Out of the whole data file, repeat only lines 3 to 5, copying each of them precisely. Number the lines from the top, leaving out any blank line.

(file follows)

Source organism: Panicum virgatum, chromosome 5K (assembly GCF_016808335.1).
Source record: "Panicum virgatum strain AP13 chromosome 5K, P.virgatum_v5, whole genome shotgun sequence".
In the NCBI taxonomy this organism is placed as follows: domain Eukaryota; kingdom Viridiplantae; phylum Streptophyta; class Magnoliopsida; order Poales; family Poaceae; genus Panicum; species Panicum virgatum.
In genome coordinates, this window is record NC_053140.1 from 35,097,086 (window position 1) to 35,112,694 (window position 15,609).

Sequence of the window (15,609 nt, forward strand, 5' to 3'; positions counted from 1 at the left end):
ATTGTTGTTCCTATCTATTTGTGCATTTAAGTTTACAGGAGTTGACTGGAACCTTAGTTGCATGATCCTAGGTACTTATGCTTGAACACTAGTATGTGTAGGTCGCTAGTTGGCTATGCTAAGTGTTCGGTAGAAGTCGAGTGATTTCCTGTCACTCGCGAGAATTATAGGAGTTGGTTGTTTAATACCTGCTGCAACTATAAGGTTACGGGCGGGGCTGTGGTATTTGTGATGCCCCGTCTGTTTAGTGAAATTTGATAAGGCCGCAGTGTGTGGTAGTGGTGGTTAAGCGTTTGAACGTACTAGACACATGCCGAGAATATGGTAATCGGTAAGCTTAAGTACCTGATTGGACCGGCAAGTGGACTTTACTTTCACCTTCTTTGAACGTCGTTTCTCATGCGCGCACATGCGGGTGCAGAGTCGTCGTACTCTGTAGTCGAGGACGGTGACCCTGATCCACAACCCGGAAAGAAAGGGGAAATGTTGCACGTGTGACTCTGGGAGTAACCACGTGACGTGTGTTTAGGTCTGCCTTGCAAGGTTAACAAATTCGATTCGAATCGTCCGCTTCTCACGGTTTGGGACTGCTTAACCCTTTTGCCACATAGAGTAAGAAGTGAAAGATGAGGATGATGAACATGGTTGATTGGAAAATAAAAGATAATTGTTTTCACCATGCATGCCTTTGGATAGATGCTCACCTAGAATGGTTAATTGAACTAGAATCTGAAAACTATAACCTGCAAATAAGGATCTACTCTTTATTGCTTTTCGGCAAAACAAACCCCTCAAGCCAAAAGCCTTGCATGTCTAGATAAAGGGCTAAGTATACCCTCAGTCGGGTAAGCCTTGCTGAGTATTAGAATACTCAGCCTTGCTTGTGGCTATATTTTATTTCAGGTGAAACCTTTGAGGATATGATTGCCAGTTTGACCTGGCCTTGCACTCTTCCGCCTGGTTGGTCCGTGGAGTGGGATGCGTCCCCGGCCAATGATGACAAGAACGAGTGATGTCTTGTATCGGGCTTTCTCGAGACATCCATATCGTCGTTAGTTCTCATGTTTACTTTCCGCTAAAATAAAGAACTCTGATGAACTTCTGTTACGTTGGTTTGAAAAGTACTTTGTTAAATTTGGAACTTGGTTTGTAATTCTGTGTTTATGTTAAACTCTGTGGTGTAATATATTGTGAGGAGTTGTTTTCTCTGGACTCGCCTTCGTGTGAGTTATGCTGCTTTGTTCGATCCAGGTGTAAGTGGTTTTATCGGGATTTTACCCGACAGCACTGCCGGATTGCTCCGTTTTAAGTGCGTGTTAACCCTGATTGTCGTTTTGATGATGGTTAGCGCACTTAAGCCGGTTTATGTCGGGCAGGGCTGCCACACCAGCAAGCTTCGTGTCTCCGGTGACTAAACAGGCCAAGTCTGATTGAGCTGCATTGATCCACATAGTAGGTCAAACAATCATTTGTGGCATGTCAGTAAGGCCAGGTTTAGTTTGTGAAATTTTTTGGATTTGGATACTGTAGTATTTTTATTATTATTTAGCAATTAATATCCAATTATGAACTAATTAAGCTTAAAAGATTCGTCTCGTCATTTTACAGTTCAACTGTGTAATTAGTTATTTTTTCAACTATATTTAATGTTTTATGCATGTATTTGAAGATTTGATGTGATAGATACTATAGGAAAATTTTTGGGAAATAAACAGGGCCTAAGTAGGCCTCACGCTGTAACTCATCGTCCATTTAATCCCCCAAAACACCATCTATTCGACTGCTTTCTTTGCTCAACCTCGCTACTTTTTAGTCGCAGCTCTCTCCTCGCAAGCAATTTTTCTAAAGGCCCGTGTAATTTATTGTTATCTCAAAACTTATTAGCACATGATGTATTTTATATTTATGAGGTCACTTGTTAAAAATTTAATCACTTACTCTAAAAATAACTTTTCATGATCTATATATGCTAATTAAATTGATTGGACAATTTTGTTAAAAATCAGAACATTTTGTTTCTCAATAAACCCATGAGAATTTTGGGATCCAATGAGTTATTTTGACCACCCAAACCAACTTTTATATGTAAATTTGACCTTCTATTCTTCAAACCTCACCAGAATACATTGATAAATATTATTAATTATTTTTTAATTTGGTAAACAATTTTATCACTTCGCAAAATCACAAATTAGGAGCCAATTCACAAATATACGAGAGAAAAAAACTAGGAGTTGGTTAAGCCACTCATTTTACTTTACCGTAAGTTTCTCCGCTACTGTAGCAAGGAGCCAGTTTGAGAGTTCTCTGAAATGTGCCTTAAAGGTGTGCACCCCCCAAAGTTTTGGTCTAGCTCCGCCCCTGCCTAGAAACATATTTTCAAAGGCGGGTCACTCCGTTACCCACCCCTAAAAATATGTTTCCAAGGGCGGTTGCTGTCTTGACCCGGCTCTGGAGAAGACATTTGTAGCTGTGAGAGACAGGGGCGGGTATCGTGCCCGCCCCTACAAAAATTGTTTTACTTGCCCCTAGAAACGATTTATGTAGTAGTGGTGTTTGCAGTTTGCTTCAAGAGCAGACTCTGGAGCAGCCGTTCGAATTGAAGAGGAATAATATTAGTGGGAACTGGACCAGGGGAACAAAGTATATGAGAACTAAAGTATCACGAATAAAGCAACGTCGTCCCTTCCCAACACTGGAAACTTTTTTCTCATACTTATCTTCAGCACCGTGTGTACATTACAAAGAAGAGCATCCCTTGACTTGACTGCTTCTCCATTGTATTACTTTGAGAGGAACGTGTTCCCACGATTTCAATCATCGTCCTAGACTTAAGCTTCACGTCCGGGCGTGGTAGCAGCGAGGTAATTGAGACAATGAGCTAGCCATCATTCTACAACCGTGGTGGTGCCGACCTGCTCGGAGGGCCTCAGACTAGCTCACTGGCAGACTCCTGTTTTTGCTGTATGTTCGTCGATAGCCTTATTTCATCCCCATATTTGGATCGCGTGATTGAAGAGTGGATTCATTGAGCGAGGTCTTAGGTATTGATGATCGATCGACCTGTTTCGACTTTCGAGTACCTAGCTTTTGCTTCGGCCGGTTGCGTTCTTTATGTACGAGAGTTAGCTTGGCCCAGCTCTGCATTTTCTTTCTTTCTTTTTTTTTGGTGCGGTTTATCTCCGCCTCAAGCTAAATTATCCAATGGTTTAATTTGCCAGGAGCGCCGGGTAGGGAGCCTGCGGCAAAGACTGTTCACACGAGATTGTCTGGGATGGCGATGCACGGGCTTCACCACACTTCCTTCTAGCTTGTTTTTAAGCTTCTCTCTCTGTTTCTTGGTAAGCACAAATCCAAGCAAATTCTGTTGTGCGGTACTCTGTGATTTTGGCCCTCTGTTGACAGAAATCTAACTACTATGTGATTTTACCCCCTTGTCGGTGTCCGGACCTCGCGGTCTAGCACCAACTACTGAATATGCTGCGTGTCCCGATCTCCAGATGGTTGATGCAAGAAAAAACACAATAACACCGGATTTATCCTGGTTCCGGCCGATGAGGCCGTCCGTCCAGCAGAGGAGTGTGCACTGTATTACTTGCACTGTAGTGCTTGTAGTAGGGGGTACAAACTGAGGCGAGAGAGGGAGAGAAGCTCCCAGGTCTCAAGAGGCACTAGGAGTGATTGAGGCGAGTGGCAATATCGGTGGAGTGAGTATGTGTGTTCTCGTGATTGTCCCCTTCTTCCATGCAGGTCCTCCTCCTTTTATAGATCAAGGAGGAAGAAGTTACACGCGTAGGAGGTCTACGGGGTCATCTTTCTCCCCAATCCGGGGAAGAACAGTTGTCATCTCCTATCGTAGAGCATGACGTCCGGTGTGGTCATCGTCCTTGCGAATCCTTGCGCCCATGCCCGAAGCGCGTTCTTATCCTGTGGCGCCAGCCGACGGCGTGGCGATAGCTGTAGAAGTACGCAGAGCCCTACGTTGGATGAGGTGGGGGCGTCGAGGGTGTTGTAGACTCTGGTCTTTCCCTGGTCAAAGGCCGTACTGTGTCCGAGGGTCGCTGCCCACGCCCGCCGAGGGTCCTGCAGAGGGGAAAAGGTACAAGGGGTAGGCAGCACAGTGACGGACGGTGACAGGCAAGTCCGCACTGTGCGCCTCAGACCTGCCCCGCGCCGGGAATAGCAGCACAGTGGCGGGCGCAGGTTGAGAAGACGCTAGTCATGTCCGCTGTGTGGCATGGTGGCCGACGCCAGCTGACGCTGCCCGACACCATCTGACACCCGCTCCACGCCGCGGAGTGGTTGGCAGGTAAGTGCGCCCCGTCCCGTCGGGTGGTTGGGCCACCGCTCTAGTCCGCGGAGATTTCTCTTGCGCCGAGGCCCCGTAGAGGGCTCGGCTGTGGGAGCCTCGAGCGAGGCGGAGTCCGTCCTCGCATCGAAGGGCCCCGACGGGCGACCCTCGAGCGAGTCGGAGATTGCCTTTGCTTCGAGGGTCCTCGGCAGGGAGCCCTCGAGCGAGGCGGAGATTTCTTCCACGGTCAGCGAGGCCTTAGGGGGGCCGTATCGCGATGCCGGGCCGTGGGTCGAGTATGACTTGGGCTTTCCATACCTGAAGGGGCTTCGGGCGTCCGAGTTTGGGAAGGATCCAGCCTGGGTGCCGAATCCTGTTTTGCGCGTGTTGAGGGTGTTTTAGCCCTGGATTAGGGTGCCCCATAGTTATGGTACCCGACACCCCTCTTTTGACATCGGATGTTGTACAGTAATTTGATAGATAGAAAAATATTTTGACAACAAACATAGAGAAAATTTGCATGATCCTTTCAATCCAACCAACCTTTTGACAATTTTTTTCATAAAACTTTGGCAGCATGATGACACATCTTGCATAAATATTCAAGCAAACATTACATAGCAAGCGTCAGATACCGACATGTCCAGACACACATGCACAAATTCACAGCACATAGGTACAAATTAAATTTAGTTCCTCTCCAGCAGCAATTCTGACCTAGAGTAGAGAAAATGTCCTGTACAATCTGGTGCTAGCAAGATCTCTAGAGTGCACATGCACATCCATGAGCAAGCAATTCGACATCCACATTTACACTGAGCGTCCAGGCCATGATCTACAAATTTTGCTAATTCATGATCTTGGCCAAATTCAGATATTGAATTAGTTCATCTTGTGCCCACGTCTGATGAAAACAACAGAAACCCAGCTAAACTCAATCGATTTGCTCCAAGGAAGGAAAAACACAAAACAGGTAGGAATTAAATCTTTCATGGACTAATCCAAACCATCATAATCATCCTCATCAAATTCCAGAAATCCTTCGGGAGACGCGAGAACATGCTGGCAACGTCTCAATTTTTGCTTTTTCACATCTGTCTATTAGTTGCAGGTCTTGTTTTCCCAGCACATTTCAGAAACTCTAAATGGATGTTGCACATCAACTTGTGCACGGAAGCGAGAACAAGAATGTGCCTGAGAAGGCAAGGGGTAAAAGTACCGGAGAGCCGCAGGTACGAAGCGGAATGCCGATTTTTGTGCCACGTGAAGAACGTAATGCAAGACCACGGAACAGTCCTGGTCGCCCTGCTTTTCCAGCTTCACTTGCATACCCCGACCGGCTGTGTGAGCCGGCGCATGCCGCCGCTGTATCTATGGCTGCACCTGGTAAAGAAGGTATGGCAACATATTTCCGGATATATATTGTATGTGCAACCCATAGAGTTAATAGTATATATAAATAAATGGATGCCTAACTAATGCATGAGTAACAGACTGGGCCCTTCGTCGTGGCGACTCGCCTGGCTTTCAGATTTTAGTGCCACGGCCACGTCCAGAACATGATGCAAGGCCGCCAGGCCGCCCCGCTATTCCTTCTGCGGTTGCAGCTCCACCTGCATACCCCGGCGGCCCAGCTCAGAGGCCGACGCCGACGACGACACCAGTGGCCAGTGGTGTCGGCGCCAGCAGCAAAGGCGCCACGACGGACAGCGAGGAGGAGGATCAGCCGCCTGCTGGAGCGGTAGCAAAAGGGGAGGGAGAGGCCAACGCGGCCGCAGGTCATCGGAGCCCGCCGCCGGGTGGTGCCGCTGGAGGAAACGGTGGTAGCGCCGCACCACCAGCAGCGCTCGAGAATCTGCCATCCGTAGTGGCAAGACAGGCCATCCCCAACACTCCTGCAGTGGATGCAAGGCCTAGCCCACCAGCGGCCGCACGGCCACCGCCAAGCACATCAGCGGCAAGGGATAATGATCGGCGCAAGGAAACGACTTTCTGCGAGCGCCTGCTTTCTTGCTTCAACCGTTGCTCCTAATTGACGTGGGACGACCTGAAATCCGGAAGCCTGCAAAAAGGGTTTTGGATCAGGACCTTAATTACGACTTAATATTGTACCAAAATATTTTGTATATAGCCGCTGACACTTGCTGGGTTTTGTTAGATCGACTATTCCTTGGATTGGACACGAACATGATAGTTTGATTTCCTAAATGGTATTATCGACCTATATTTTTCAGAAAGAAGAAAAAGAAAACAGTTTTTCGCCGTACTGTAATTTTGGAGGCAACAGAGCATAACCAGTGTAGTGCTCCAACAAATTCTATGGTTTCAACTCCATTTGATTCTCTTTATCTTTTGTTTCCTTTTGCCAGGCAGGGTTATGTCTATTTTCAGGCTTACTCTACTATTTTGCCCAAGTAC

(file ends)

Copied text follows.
In the NCBI taxonomy this organism is placed as follows: domain Eukaryota; kingdom Viridiplantae; phylum Streptophyta; class Magnoliopsida; order Poales; family Poaceae; genus Panicum; species Panicum virgatum.
In genome coordinates, this window is record NC_053140.1 from 35,097,086 (window position 1) to 35,112,694 (window position 15,609).

Sequence of the window (15,609 nt, forward strand, 5' to 3'; positions counted from 1 at the left end):